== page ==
Tuesday, April 15, 2014
Book Review: "Astonish Me" by Maggie Shipstead
Joan Joyce is a ballet dancer in the early 1970s. For as long as she can remember, she has lived for nothing more than to dance, and she is conscious of the sacrifices she must make to do so, knowing that time is the greatest enemy of her dancing career. Deep inside, she knows she may never be more than a member of the dance corps, but she still feels the need to give her body and her emotions fully to every dance.
"She has been trained to believe that the motions are enough. Each motion is to be perfect, repeated endlessly and without variation, strung in a sequence with other motions like words in a sentence, numbers in a code."
After a chance meeting with famed Russian dancer Arslan Rusakov, Joan is chosen by the dancer to help him defect from the Soviet Union. She doesn't understand why Arslan chose her, but she doesn't care, and she throws herself fully into the task and their subsequent affair, even though she knows she'll never fully possess him, and she has no expectations that their relationshippersonal or professionalwill really endure. But she enjoys the brief notoriety she receives as the dancer who helped free Arslan.
Realizing her ballet career isn't going to last much longer, she throws herself into a relationship with her close friend, Jacob, who has loved her since they met in high school. The two raise a son, Harry, and move to California, but Joan always feels as if something is missing. She keeps abreast of the ballet world through her old roommate, Elaine, who continues dancing and becomes involved with their old dance company. Joan begins teaching ballet and waits to see whether Harry will want to follow the same path she did.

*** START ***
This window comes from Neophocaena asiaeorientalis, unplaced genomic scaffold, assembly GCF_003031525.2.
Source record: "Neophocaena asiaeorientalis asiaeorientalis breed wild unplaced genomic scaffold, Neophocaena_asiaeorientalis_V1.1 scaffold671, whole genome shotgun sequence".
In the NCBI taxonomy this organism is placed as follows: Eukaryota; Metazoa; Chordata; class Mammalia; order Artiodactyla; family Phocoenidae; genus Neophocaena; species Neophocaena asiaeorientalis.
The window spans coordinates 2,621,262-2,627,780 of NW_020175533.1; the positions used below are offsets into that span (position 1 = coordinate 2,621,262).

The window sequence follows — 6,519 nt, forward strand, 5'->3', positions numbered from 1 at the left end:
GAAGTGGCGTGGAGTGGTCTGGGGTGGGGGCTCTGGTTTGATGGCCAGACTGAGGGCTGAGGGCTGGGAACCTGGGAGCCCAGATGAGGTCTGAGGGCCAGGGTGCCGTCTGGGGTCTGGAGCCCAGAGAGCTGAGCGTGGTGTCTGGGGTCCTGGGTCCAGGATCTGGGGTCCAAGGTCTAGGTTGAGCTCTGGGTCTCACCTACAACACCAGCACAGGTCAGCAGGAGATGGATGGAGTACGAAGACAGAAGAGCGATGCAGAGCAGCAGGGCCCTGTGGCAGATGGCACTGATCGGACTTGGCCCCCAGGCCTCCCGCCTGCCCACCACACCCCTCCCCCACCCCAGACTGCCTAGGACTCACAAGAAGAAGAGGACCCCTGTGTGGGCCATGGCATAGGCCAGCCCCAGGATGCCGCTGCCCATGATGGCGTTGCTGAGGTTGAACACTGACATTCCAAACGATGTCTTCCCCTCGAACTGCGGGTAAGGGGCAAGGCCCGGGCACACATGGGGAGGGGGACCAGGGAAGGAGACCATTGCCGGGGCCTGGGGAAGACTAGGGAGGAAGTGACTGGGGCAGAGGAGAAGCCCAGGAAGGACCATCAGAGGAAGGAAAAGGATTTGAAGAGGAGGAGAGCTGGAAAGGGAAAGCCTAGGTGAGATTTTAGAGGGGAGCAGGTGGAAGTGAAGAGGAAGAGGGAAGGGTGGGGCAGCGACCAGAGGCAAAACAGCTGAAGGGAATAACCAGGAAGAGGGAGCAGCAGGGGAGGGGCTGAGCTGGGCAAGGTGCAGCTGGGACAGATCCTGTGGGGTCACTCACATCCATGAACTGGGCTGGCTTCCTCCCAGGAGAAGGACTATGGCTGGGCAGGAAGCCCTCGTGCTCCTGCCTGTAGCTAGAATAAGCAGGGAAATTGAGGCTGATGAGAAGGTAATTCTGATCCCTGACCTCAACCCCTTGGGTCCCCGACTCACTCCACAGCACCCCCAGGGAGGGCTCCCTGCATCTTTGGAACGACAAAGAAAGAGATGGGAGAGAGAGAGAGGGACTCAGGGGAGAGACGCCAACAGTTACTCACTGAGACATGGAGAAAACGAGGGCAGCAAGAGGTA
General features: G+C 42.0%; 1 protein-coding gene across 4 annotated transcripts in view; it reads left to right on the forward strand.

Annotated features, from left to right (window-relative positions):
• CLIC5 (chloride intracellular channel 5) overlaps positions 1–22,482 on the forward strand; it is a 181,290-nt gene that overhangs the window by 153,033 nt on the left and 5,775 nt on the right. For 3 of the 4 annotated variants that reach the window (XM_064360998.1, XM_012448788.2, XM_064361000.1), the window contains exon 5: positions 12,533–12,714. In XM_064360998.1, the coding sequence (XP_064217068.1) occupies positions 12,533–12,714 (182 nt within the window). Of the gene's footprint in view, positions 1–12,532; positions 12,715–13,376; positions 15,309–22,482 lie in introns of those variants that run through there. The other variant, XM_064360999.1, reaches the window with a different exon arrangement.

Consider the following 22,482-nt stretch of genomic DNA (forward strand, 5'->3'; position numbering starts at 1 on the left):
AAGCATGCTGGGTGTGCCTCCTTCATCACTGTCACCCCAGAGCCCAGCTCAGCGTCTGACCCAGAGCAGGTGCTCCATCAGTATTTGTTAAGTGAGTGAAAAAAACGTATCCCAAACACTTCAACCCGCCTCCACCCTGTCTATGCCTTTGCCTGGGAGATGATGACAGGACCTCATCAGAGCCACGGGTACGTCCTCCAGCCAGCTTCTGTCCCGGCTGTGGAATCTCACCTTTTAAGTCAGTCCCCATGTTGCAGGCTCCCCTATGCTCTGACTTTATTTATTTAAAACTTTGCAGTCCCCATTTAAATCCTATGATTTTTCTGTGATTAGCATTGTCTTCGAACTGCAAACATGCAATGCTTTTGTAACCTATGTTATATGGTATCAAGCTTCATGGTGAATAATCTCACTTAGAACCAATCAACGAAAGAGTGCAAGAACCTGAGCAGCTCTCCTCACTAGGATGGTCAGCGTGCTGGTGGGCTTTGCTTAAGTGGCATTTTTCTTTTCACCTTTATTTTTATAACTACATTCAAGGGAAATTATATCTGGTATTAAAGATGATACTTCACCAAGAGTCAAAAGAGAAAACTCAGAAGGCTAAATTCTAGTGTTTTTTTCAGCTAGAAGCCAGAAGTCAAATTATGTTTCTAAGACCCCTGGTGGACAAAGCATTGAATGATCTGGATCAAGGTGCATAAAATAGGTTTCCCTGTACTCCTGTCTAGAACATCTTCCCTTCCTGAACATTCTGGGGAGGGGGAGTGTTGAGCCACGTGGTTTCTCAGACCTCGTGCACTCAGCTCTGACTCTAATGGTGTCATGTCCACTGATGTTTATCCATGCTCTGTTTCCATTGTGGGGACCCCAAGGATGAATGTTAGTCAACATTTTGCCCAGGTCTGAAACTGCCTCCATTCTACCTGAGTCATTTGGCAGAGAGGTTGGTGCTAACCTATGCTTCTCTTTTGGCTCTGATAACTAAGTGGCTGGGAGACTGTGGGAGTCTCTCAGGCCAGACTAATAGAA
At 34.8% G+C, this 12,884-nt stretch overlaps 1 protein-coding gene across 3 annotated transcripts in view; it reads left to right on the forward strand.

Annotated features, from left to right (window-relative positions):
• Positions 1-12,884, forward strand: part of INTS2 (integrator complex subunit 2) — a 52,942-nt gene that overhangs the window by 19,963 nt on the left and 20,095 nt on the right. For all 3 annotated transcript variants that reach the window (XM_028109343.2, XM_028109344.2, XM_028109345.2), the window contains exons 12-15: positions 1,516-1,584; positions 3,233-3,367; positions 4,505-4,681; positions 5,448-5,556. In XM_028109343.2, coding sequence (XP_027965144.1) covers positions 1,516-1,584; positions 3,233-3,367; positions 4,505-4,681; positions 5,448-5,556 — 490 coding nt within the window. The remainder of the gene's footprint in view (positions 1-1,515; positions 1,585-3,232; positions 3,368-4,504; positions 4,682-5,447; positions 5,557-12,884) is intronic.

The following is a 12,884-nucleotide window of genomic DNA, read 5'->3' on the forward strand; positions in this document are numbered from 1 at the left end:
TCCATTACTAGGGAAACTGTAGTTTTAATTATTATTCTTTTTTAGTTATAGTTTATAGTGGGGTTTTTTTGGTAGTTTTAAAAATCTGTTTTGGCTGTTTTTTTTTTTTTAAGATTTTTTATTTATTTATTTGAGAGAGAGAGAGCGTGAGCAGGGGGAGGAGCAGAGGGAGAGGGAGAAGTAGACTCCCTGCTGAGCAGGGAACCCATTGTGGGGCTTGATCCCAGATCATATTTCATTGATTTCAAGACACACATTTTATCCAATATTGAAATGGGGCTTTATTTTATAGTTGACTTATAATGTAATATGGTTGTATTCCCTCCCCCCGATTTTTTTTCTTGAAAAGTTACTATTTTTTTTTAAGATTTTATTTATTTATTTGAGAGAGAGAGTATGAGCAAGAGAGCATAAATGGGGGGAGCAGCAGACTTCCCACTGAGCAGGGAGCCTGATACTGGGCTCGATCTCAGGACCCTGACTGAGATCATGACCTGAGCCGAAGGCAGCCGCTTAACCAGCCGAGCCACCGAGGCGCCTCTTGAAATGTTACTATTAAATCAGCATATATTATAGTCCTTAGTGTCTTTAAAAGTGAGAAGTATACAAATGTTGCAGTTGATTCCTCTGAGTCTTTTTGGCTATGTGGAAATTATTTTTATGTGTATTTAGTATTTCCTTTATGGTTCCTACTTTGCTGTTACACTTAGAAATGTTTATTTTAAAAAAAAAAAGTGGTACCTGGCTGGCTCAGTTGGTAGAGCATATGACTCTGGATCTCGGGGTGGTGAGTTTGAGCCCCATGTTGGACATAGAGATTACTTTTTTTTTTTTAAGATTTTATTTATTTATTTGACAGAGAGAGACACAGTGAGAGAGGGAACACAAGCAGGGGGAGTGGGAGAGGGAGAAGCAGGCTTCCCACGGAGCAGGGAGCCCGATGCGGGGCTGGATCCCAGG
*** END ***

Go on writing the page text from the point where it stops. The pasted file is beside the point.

Astonish Me follows Joan, Harry, and Jacob until Harry begins to realize his dance talent in his early teens. It's also the story of their neighbor, Chloe, for whom dance is also a passion, and who interacts with their world in more ways than anyone can expect. And as Harry's talent grows, Arslan comes back into Joan's life, threatening to endanger the life she has built away from those memories.
Shipstead is a really good writer, and she clearly knows her stuff regarding dance. This book had the potential to be melodramatic, but despite the slight soap opera-ish nature of the plot, Shipstead avoids the usual traps. The plot isn't necessarily surprising, and I wonder if that is why I didn't find the book particularly compelling. The characters are all flawed but their flaws don't make them more interesting, just idiosyncratic and somewhat unsympathetic.
This is a good book, not a great one, in my opinion, but if you're interested in dance, theater, and the drama that comes with the arts, you may definitely enjoy this.